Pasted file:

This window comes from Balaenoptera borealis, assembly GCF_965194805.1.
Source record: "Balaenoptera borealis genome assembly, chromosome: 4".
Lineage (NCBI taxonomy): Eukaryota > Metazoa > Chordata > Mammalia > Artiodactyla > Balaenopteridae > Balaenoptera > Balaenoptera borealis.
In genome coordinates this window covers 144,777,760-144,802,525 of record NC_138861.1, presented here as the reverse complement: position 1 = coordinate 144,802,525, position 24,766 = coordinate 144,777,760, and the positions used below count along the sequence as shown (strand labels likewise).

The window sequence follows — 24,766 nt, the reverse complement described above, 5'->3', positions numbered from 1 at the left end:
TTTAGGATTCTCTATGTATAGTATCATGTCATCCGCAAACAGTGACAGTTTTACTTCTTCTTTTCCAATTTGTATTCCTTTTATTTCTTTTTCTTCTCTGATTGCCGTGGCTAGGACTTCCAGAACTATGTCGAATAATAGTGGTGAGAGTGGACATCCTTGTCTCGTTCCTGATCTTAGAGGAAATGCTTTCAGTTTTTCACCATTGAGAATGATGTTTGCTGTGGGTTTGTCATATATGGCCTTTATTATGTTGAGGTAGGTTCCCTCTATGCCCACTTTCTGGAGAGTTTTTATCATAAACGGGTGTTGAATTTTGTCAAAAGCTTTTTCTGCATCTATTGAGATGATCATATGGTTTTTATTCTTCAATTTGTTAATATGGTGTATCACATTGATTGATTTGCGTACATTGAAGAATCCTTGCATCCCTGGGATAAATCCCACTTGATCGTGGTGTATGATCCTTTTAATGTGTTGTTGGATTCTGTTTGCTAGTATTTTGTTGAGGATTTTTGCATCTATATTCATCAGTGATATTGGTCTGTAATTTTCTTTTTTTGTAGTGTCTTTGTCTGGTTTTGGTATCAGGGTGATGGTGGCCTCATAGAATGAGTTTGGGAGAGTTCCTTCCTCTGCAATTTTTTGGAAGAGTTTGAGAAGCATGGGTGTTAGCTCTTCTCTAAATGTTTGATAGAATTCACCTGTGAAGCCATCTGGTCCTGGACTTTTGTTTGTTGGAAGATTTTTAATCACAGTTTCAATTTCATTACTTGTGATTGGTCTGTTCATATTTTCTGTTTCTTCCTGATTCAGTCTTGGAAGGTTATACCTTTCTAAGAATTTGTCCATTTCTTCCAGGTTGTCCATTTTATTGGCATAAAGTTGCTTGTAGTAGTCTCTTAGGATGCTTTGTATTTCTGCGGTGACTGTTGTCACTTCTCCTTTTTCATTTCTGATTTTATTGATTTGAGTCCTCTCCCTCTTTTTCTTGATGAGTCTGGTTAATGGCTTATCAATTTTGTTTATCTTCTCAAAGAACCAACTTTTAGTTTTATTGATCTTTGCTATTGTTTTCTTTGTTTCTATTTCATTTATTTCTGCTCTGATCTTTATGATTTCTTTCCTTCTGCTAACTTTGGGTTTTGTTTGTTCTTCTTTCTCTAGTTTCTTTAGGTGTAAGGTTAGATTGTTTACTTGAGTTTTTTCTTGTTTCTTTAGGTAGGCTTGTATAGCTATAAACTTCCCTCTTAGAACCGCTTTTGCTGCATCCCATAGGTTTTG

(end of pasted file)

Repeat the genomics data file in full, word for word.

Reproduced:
This window comes from Balaenoptera borealis, assembly GCF_965194805.1.
Source record: "Balaenoptera borealis genome assembly, chromosome: 4".
Lineage (NCBI taxonomy): Eukaryota > Metazoa > Chordata > Mammalia > Artiodactyla > Balaenopteridae > Balaenoptera > Balaenoptera borealis.
In genome coordinates this window covers 144,777,760-144,802,525 of record NC_138861.1, presented here as the reverse complement: position 1 = coordinate 144,802,525, position 24,766 = coordinate 144,777,760, and the positions used below count along the sequence as shown (strand labels likewise).

The window sequence follows — 24,766 nt, the reverse complement described above, 5'->3', positions numbered from 1 at the left end:
TTTAGGATTCTCTATGTATAGTATCATGTCATCCGCAAACAGTGACAGTTTTACTTCTTCTTTTCCAATTTGTATTCCTTTTATTTCTTTTTCTTCTCTGATTGCCGTGGCTAGGACTTCCAGAACTATGTCGAATAATAGTGGTGAGAGTGGACATCCTTGTCTCGTTCCTGATCTTAGAGGAAATGCTTTCAGTTTTTCACCATTGAGAATGATGTTTGCTGTGGGTTTGTCATATATGGCCTTTATTATGTTGAGGTAGGTTCCCTCTATGCCCACTTTCTGGAGAGTTTTTATCATAAACGGGTGTTGAATTTTGTCAAAAGCTTTTTCTGCATCTATTGAGATGATCATATGGTTTTTATTCTTCAATTTGTTAATATGGTGTATCACATTGATTGATTTGCGTACATTGAAGAATCCTTGCATCCCTGGGATAAATCCCACTTGATCGTGGTGTATGATCCTTTTAATGTGTTGTTGGATTCTGTTTGCTAGTATTTTGTTGAGGATTTTTGCATCTATATTCATCAGTGATATTGGTCTGTAATTTTCTTTTTTTGTAGTGTCTTTGTCTGGTTTTGGTATCAGGGTGATGGTGGCCTCATAGAATGAGTTTGGGAGAGTTCCTTCCTCTGCAATTTTTTGGAAGAGTTTGAGAAGCATGGGTGTTAGCTCTTCTCTAAATGTTTGATAGAATTCACCTGTGAAGCCATCTGGTCCTGGACTTTTGTTTGTTGGAAGATTTTTAATCACAGTTTCAATTTCATTACTTGTGATTGGTCTGTTCATATTTTCTGTTTCTTCCTGATTCAGTCTTGGAAGGTTATACCTTTCTAAGAATTTGTCCATTTCTTCCAGGTTGTCCATTTTATTGGCATAAAGTTGCTTGTAGTAGTCTCTTAGGATGCTTTGTATTTCTGCGGTGACTGTTGTCACTTCTCCTTTTTCATTTCTGATTTTATTGATTTGAGTCCTCTCCCTCTTTTTCTTGATGAGTCTGGTTAATGGCTTATCAATTTTGTTTATCTTCTCAAAGAACCAACTTTTAGTTTTATTGATCTTTGCTATTGTTTTCTTTGTTTCTATTTCATTTATTTCTGCTCTGATCTTTATGATTTCTTTCCTTCTGCTAACTTTGGGTTTTGTTTGTTCTTCTTTCTCTAGTTTCTTTAGGTGTAAGGTTAGATTGTTTACTTGAGTTTTTTCTTGTTTCTTTAGGTAGGCTTGTATAGCTATAAACTTCCCTCTTAGAACCGCTTTTGCTGCATCCCATAGGTTTTG